February 15, 2017 · 0 Comments
By Mark Pavilons
King Township’s acquisition of the Holland Marsh Christian School is a big win for everyone.
Councillors voted to approve the move and accompanying staff report recently. The deal closed Feb. 10.
The Township is basically getting the site for nothing, in exchange for the equivalent value in development charges. The Township will also receive $60,000 towards the future needs of the facility.
The 1.09-hectare school site is located at 19855 Dufferin Street in Ansnorveldt, and boasts 55 metres of frontage. It closed its doors in 2015 and the school has since moved to a new building on Bathurst Street.
This parcel is ideal for the Township and for Ansnorveldt. It could be used to relocate the existing public library and also be used as community space.
While essentially free, the Township is on the hook for roughly $17,500 to offset a portion of the operating costs, from 2015 to today. The Township will ensure the necessary easements are put in place to facilitate parking and access of the neighbouring church.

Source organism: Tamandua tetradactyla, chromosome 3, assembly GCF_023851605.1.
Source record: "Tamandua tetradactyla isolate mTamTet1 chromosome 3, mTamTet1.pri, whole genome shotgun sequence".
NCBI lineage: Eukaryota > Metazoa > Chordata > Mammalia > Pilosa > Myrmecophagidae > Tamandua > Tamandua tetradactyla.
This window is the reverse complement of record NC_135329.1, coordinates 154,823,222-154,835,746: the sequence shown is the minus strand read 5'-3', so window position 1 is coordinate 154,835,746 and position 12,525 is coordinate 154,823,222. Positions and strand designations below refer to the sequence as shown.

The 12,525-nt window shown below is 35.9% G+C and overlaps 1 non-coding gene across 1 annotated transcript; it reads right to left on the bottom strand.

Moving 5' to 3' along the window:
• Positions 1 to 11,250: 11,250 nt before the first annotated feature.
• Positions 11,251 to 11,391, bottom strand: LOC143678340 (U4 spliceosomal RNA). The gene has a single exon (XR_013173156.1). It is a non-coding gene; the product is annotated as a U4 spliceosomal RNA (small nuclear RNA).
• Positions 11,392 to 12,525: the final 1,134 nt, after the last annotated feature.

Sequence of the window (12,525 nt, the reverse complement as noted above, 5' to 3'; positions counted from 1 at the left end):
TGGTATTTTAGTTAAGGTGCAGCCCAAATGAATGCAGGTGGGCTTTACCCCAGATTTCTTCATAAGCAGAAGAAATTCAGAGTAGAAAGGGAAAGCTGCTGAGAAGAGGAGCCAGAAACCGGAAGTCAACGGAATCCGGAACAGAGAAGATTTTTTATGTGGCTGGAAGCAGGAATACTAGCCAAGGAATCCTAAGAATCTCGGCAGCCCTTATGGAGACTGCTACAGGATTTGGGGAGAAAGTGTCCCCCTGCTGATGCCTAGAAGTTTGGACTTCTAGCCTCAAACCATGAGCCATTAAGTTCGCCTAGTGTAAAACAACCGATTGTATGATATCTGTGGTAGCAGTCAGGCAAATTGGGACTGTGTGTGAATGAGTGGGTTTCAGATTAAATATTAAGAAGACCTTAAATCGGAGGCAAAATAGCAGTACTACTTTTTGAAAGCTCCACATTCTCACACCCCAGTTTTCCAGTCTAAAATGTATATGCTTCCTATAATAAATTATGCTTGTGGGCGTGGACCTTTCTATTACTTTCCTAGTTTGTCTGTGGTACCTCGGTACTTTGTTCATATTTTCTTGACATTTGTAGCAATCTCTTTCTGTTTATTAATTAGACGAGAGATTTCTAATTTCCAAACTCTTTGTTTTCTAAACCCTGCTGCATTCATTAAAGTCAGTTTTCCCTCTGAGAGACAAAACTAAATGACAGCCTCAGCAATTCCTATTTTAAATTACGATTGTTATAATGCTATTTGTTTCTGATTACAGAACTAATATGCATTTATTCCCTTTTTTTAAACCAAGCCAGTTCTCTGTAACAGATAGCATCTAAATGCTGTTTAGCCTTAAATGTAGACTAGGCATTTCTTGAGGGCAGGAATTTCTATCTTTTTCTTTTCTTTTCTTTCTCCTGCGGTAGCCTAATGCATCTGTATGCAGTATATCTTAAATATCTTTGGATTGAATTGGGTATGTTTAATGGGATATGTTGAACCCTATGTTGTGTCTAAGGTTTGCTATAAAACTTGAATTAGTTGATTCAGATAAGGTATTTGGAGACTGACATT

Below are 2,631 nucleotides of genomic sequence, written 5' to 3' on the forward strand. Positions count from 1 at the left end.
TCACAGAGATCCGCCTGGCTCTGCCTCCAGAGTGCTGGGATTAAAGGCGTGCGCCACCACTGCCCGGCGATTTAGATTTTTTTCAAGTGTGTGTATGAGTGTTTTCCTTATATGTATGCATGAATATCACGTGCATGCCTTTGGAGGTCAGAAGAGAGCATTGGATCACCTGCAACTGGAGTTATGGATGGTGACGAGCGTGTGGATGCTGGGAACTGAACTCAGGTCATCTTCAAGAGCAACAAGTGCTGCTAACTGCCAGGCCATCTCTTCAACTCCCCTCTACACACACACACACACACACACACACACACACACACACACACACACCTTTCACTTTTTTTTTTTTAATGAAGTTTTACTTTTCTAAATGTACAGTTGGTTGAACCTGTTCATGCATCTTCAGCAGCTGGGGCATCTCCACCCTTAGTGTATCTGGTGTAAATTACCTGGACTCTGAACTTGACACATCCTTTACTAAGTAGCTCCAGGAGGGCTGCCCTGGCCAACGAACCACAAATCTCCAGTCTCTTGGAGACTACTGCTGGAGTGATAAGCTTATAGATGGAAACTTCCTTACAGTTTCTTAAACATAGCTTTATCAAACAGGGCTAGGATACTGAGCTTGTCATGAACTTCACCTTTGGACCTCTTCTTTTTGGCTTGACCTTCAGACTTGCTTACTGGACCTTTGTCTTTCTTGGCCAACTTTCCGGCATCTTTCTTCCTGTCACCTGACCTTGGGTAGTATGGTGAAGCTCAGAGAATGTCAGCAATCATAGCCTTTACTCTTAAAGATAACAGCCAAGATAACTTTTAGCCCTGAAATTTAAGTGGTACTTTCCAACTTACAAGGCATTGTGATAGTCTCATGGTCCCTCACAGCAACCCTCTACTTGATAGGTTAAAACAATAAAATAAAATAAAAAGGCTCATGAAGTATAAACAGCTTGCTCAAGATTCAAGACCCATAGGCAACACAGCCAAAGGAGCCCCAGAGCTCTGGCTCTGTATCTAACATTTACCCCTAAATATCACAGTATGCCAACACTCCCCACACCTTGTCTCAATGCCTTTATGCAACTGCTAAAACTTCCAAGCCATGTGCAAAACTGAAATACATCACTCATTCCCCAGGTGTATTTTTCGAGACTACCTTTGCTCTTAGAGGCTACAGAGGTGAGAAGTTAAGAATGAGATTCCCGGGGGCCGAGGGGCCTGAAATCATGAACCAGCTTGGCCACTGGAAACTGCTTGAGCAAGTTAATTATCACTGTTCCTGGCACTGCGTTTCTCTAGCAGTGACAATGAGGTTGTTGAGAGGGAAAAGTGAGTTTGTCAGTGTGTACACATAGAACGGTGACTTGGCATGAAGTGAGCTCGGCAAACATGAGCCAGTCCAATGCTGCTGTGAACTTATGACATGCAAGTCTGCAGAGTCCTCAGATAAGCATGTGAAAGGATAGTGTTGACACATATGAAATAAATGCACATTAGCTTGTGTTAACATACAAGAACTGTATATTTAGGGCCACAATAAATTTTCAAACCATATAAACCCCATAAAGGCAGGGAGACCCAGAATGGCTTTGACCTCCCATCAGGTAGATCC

The Township will address any required maintenance and operational needs right away. King staff, in consultation with the Library CEO, will start the process of evaluating future functionality and possible building scenarios. The community will also be asked to provide input into future uses and needs.
It’s anticipated the options for the site include using it as is, retrofitting the building or demolition.
King’s 2018 capital budget will include $300,000 in funding for the next phase of this project.
For now, King will have to absorb the cost of operating the building, pegged at between $25,000 and $30,000 annually, without consideration of any potential revenue sources.
“… the Township will continue to operate and maintain the park block as part of its existing level of service for the residents of Ansnorveldt.”
Mayor Steve Pellegrini was “delighted” at the conclusion of this deal, noting it’s a win-win for everyone.
“We now have a property in Ansnorveldt we can utilize,” he said, adding he looks forward to future uses of the site.
Councillor Avia Eek admitted this has been a long time in the works. She’s thrilled at the outcome, especially for her constituents in the hamlet. This is a “great opportunity for a community hub” and it provides public space “in the north.”